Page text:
Questions about health care reform and the health care system are among the most common questions asked at medical school interviews. These topics are incredibly confusing, both because of the system is bewilderingly complex and because of the flux created by health care reform. However, there are a few concepts that every medical school interviewee must be familiar with and able to speak intelligently about. I will go through the basics of the health care system in this post and health care reform in a separate post.
Medicare vs. Medicaid — All you really need to know!
You should have basic knowledge of the two largest government-sponsored heath care programs, which are Medicare and Medicaid. It is not uncommon to be asked to explain the difference between the two or to be asked what challenges each are facing.
Medicare: Medicare is a federally-sponsored health insurance program that pays for care for the elderly and certain groups of disabled people (the most important being dialysis patients). Medicare is broken into Parts A-D, however you do not need to understand the particulars of each (basically, each part pays for a different service). Medicare is the single largest health care payer in the U.S. and will continue to grow in size as the population ages and more people become eligible for Medicare benefits. Medicare pays predetermined rates for each service provided to a given Medicare beneficiary. This rate is typically slightly below what health care providers (physicians and hospitals) calculate it costs them to provide the services rendered. Thus, many providers believe that they lose money by serving Medicare patients. The rate paid by Medicare is almost always lower than what is paid by private insurers (if a certain service is calculated to cost $100 to provide, Medicare may pay $98 for it, though private insurers may pay $120). Thus, providers depend on private insurance to make up for an losses on Medicare and to earn a profit. Not surprisingly, some physicians no longer accept Medicare, decreasing patient access to these providers.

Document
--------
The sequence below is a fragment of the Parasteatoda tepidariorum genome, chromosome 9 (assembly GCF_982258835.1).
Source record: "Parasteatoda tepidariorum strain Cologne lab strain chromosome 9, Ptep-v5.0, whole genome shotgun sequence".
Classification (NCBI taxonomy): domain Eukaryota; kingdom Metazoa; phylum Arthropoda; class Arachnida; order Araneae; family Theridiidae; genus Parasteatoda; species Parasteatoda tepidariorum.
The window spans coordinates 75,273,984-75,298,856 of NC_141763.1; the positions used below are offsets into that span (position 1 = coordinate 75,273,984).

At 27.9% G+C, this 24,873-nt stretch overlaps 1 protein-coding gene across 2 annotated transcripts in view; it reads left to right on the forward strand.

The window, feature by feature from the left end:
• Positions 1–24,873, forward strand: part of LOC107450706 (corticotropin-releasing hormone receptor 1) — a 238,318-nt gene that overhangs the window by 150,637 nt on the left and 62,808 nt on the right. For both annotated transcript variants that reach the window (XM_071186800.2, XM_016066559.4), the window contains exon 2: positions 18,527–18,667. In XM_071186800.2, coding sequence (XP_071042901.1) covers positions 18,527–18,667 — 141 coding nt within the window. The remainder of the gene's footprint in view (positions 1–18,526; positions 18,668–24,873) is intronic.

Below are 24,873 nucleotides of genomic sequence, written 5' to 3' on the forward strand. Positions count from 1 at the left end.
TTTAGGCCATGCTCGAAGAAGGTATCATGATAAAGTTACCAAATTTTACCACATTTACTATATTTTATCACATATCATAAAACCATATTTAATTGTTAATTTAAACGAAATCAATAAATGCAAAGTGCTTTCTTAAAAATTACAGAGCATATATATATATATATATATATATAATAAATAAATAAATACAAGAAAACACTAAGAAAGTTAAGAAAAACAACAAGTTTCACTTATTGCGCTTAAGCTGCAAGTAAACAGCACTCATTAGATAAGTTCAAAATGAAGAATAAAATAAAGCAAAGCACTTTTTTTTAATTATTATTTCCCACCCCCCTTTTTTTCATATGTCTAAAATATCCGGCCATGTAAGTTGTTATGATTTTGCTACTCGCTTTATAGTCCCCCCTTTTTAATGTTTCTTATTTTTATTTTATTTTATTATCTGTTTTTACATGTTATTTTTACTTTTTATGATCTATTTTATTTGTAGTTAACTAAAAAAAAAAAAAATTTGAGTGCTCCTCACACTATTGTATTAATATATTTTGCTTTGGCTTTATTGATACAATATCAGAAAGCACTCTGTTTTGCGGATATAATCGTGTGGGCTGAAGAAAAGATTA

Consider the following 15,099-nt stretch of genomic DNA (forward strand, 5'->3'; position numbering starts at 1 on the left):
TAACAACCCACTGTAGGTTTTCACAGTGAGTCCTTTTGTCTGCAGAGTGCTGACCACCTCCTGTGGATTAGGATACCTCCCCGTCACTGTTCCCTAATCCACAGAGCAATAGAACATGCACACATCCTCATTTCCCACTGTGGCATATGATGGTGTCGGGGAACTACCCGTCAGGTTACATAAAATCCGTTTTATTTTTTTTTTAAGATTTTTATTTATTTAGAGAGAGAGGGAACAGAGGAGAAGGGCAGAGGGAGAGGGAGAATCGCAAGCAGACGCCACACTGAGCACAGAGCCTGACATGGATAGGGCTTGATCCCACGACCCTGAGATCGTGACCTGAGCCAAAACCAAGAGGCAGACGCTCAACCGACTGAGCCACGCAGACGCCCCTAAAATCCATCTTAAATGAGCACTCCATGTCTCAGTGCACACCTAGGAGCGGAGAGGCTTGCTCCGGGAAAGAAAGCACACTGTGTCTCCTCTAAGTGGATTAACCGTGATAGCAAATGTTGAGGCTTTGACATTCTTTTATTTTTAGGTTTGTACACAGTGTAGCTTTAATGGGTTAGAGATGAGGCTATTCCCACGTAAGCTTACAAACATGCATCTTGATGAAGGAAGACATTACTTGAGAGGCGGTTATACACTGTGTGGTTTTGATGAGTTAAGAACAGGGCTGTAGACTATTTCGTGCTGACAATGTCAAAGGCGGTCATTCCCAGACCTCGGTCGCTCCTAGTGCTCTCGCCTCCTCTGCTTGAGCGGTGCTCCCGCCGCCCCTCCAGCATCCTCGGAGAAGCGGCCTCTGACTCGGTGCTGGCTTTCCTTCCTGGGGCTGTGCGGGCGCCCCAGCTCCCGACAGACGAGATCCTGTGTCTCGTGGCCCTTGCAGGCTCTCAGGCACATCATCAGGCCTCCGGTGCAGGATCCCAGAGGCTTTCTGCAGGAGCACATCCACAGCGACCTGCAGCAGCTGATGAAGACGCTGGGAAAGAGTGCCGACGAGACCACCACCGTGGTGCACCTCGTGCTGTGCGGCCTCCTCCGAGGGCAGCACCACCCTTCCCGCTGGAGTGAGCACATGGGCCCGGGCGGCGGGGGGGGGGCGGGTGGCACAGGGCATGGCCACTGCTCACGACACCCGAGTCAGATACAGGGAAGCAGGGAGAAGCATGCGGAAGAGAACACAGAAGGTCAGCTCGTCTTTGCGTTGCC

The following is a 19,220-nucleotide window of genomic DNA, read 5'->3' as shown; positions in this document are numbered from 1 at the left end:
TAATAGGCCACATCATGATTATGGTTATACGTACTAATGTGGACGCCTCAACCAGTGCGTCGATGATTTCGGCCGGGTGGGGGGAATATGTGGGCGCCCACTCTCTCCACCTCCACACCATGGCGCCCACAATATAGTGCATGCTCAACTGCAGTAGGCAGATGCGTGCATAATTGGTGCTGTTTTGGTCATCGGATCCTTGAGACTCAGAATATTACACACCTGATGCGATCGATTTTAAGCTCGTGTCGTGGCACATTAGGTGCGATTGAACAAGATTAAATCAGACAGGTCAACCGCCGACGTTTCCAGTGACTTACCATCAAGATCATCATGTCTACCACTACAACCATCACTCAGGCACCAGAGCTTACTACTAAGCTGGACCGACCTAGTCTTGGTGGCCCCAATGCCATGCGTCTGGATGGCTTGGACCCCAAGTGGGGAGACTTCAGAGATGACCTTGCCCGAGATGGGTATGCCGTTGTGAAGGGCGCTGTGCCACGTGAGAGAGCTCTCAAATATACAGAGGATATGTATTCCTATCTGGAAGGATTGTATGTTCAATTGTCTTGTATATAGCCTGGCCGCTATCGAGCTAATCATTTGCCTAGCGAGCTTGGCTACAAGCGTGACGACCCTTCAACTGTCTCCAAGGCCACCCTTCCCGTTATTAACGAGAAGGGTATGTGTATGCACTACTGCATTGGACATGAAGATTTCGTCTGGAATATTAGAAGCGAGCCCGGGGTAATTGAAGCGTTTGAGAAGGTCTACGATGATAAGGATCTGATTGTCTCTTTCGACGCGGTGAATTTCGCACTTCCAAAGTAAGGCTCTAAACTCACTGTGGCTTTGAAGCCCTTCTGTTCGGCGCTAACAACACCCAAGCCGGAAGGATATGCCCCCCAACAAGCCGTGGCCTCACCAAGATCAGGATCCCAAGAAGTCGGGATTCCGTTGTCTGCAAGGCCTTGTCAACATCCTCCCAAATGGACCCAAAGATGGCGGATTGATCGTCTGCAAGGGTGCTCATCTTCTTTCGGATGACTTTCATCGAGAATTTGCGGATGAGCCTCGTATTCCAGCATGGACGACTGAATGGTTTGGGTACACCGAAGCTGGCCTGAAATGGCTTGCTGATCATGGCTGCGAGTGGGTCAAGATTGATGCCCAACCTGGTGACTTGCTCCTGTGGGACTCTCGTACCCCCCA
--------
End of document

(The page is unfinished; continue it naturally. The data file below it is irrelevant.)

Key points: Medicare: federally funded, insurance for the elderly, growing rapidly with aging population.
Medicaid: Medicaid is an insurance program for low-income individuals. Each state sets up and manages its own Medicaid program, so the eligibility requirements and services covered vary from state to state. Thus, it is difficult to make generalizations about Medicaid due to state-to-state variability. However, nearly all Medicaid programs are underfunded, worsened recently by high levels of unemployment and massive state budget deficits. As a result, Medicaid patients generally have significantly more restricted benefits than those covered by private insurance or Medicare. Moreover, reimbursement is much lower than both Medicare and private insurance. Thus, many providers no longer accept Medicaid, creating widespread access problems and frustration for Medicaid recipients.
Key points: Medicaid: state funded, insurance for the poor, growth due to high unemployment, access issues.
Summary: If you understand the differences between Medicare and Medicaid, you will be prepared for the majority of health care system questions that you could be asked. Please see my post on health care reform for more essential information you need to know before your interviews.